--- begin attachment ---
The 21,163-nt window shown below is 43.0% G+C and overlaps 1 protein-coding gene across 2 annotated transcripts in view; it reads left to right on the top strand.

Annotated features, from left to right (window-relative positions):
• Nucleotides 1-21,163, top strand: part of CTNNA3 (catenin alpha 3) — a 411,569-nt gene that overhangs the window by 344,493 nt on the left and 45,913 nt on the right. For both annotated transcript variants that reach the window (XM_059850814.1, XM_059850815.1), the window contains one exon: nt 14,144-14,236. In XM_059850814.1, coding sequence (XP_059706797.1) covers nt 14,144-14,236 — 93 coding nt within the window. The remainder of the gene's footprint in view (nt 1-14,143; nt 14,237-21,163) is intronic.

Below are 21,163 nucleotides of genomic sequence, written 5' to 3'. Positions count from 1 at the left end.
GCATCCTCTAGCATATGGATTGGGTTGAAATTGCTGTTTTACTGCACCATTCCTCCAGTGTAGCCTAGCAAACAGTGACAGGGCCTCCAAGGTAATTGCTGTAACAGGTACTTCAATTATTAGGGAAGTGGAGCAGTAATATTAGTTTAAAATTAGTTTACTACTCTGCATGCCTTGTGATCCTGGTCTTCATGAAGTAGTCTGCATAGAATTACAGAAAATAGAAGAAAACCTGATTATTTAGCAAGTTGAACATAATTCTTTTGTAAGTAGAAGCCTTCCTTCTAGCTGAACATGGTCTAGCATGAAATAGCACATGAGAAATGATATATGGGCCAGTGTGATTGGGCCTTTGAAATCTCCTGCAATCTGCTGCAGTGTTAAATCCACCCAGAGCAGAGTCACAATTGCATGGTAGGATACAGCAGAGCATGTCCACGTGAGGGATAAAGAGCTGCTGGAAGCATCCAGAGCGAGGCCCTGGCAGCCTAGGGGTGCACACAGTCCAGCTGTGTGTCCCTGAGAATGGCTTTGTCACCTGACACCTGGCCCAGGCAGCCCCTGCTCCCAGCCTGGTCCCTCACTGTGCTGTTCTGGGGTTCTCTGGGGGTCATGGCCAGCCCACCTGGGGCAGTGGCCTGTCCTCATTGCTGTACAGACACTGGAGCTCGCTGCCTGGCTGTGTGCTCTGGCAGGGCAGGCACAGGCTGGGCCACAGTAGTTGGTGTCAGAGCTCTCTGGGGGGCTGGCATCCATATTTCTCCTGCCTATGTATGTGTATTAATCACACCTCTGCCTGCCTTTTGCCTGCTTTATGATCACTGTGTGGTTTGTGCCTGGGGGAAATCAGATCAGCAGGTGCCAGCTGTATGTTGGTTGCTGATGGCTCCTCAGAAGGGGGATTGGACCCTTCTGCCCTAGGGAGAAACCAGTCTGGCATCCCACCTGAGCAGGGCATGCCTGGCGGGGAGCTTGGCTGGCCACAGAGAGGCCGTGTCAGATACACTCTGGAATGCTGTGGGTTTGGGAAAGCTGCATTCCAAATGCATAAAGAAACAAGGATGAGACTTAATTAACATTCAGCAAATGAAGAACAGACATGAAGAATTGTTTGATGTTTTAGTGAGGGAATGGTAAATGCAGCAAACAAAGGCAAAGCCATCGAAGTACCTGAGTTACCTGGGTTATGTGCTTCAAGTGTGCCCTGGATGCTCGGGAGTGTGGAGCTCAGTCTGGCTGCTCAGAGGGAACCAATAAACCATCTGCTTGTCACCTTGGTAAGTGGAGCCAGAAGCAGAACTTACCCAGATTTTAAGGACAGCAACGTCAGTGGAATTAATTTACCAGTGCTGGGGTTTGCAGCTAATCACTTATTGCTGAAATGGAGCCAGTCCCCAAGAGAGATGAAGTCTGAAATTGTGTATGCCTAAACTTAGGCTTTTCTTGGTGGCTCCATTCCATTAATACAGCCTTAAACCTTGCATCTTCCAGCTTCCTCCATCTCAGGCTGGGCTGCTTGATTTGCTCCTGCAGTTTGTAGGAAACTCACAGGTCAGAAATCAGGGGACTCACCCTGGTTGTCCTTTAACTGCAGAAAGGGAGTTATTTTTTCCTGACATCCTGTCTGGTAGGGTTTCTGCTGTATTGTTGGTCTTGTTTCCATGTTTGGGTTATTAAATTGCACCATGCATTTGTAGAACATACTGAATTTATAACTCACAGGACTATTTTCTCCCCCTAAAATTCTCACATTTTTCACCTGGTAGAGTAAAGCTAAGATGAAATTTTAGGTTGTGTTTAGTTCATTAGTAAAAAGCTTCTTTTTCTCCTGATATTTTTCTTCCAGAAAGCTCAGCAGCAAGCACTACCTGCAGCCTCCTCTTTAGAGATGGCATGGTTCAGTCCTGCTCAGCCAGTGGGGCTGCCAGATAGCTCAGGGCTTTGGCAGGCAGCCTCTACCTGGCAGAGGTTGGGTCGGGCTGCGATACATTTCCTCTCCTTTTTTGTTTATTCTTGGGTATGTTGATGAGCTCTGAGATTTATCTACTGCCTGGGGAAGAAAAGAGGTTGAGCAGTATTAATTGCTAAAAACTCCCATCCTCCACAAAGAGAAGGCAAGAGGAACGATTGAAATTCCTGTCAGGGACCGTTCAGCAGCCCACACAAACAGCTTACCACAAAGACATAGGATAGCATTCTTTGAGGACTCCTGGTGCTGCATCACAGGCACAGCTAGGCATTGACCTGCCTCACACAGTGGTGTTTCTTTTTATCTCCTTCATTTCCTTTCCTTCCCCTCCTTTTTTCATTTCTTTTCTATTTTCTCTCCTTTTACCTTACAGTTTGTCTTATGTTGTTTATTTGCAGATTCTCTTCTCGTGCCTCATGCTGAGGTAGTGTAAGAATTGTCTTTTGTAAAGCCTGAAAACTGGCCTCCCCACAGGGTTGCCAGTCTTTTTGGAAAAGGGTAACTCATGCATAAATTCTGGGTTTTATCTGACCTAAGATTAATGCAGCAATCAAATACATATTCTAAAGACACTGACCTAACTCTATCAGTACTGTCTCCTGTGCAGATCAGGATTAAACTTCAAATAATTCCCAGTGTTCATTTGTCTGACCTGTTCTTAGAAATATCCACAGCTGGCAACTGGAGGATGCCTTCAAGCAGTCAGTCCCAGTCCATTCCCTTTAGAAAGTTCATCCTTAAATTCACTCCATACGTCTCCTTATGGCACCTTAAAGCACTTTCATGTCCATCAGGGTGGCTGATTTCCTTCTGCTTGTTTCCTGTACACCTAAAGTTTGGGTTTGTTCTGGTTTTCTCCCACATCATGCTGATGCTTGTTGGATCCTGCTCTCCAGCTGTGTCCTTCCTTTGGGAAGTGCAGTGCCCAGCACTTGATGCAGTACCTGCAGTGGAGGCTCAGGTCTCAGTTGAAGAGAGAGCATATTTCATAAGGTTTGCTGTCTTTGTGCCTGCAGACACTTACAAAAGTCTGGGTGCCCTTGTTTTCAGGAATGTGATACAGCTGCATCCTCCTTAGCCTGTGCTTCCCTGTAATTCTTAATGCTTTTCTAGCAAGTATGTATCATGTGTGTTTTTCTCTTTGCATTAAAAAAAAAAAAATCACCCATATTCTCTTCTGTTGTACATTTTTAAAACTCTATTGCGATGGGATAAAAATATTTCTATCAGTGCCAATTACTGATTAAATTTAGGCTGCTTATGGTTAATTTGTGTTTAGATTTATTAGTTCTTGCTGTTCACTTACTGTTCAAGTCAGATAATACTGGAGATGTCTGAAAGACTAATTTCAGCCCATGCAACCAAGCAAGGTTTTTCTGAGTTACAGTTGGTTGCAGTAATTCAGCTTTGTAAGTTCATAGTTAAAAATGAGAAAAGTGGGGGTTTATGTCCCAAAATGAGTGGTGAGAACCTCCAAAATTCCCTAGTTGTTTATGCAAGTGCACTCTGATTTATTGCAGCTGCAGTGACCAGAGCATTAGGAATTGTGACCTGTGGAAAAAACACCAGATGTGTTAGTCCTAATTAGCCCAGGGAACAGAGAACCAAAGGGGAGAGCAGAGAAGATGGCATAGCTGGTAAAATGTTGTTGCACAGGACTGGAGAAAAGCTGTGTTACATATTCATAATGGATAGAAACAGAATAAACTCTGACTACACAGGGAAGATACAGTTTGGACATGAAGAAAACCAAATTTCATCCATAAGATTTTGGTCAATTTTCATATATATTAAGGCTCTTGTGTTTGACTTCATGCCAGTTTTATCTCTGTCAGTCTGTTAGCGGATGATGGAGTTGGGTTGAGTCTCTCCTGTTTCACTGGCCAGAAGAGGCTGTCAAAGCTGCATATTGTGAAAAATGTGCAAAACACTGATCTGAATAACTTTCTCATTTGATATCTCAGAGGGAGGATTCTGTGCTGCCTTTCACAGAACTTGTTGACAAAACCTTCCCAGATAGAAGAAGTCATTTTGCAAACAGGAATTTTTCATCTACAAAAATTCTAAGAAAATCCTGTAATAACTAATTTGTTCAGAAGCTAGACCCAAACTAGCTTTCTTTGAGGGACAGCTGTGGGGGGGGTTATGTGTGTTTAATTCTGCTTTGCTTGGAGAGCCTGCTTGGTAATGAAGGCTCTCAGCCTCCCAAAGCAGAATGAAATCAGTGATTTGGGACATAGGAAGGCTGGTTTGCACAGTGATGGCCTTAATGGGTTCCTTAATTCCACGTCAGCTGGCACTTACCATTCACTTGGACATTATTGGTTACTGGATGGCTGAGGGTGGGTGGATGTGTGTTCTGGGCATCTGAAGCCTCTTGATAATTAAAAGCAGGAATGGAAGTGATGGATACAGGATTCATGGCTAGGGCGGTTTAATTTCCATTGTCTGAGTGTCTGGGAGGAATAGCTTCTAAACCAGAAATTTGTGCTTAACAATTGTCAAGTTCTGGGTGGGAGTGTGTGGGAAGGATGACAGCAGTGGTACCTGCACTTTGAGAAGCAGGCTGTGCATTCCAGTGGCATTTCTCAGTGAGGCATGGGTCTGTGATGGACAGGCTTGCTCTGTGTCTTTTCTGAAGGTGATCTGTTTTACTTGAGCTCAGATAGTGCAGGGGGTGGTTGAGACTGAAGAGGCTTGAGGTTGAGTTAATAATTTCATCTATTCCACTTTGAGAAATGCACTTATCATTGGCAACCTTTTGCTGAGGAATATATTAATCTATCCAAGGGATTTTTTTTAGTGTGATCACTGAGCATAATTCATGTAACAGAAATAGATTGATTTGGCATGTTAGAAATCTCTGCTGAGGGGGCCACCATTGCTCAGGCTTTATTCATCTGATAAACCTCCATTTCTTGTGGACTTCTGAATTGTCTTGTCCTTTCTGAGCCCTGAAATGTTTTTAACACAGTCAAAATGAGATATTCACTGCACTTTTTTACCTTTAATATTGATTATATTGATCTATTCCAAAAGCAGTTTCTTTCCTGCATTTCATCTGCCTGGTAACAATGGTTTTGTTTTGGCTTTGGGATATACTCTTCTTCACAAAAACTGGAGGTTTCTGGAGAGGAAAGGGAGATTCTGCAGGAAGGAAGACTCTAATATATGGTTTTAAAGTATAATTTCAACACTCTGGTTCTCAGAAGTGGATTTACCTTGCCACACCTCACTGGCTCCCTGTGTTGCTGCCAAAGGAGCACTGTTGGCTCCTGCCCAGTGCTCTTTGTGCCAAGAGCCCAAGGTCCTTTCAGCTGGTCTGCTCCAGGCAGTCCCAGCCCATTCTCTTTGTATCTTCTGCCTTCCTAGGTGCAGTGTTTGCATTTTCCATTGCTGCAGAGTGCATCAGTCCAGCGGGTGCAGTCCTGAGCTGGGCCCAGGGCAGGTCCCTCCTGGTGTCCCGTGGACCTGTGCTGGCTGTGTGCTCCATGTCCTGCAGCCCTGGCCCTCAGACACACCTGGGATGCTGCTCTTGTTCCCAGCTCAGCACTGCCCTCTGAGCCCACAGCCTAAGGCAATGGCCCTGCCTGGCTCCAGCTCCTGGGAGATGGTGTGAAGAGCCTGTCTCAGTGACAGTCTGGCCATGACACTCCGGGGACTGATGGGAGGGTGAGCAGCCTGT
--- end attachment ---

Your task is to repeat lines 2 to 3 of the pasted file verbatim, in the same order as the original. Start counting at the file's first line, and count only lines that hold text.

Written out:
Annotated features, from left to right (window-relative positions):
• Nucleotides 1-21,163, top strand: part of CTNNA3 (catenin alpha 3) — a 411,569-nt gene that overhangs the window by 344,493 nt on the left and 45,913 nt on the right. For both annotated transcript variants that reach the window (XM_059850814.1, XM_059850815.1), the window contains one exon: nt 14,144-14,236. In XM_059850814.1, coding sequence (XP_059706797.1) covers nt 14,144-14,236 — 93 coding nt within the window. The remainder of the gene's footprint in view (nt 1-14,143; nt 14,237-21,163) is intronic.